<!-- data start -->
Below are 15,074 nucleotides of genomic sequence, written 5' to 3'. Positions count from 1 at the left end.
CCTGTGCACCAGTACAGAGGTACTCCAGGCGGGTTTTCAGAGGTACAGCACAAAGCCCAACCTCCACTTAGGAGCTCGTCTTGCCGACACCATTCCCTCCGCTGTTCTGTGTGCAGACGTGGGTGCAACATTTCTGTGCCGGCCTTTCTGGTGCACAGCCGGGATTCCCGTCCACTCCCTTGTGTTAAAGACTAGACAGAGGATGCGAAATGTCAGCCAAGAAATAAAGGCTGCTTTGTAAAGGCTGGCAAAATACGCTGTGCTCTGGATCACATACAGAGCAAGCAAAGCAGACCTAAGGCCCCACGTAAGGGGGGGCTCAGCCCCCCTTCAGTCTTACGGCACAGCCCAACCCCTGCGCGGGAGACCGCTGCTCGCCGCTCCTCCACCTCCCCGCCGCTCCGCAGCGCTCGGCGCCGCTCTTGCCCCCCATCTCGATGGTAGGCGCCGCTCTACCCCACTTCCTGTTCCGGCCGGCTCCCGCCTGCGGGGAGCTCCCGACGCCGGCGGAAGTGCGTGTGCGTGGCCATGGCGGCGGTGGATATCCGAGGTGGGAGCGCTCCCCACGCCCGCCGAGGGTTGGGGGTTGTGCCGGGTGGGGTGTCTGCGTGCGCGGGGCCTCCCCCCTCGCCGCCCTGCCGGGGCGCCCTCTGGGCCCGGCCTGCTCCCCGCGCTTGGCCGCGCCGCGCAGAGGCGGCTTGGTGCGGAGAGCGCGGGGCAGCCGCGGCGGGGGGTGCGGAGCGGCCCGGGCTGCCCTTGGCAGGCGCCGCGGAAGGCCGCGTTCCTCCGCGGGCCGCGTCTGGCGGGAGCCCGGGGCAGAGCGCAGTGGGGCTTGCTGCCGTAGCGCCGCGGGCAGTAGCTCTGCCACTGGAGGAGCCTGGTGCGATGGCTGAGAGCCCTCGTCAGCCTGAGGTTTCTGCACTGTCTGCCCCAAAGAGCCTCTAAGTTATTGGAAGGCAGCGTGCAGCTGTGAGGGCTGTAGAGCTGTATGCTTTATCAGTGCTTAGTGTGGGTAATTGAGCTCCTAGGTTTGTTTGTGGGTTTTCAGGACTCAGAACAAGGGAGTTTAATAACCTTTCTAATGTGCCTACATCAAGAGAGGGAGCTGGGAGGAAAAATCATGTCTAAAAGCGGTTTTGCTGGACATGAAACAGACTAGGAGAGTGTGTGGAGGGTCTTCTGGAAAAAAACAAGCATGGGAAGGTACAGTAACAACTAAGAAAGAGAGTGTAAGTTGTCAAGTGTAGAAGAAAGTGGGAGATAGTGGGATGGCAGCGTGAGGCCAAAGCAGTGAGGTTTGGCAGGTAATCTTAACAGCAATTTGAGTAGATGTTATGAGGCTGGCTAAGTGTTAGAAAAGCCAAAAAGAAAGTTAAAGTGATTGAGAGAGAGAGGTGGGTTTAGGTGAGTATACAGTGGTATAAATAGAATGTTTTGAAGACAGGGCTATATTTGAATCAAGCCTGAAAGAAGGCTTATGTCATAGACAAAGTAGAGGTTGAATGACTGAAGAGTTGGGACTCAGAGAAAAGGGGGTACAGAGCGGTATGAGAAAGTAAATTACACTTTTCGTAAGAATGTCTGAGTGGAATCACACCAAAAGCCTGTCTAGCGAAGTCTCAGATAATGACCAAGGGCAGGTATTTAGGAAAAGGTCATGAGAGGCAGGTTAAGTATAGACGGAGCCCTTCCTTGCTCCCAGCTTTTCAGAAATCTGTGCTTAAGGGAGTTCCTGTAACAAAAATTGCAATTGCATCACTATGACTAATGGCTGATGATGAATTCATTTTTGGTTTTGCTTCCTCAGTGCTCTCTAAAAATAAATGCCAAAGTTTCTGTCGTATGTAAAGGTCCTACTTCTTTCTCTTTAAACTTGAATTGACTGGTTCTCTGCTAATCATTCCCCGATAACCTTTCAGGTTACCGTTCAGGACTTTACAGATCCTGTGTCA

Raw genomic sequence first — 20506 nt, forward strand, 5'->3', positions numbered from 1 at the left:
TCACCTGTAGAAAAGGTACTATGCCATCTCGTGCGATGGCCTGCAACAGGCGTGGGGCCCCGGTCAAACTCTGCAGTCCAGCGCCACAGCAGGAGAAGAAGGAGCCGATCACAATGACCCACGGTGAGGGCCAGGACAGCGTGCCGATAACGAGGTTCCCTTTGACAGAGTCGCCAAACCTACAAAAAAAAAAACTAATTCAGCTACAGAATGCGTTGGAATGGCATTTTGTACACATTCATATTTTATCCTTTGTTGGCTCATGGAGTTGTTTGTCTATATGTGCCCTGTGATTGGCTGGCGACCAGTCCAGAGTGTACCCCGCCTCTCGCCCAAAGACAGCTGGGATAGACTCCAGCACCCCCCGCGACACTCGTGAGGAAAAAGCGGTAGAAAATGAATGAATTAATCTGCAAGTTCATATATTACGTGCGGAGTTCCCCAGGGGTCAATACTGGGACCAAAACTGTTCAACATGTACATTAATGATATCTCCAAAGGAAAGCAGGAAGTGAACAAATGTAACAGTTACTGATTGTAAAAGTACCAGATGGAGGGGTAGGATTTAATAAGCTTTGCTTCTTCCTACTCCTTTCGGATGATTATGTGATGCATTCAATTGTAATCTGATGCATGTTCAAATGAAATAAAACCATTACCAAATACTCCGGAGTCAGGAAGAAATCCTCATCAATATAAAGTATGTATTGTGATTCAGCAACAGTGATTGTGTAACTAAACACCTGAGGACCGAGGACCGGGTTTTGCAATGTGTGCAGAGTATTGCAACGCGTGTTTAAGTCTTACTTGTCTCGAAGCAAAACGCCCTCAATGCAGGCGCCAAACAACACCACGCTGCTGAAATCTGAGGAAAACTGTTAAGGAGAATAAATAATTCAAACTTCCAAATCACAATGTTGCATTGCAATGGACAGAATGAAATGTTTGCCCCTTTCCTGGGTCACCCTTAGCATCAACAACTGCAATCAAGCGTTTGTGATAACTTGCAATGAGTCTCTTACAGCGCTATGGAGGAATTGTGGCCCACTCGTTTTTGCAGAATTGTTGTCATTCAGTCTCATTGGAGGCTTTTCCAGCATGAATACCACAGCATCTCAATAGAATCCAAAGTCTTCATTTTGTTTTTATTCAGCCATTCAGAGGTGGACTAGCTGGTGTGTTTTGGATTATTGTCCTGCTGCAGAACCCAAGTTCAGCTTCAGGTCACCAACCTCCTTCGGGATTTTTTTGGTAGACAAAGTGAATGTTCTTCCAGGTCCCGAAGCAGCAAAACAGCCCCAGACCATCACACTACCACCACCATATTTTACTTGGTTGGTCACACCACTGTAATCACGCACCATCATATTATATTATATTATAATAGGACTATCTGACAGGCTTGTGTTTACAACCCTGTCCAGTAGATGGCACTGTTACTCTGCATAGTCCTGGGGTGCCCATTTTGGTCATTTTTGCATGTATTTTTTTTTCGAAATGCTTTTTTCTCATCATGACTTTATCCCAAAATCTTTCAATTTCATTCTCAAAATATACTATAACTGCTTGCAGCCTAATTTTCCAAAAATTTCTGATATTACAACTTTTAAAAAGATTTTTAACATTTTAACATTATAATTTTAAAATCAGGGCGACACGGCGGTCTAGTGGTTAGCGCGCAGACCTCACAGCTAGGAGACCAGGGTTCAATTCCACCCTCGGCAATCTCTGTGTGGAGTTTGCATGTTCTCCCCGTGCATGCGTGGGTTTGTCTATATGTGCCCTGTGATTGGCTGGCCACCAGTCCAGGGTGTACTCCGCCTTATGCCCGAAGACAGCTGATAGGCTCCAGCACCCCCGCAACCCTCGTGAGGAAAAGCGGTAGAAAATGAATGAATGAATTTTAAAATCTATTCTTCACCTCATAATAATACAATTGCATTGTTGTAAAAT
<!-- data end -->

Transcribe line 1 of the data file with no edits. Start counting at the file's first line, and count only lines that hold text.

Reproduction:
Below are 15,074 nucleotides of genomic sequence, written 5' to 3'. Positions count from 1 at the left end.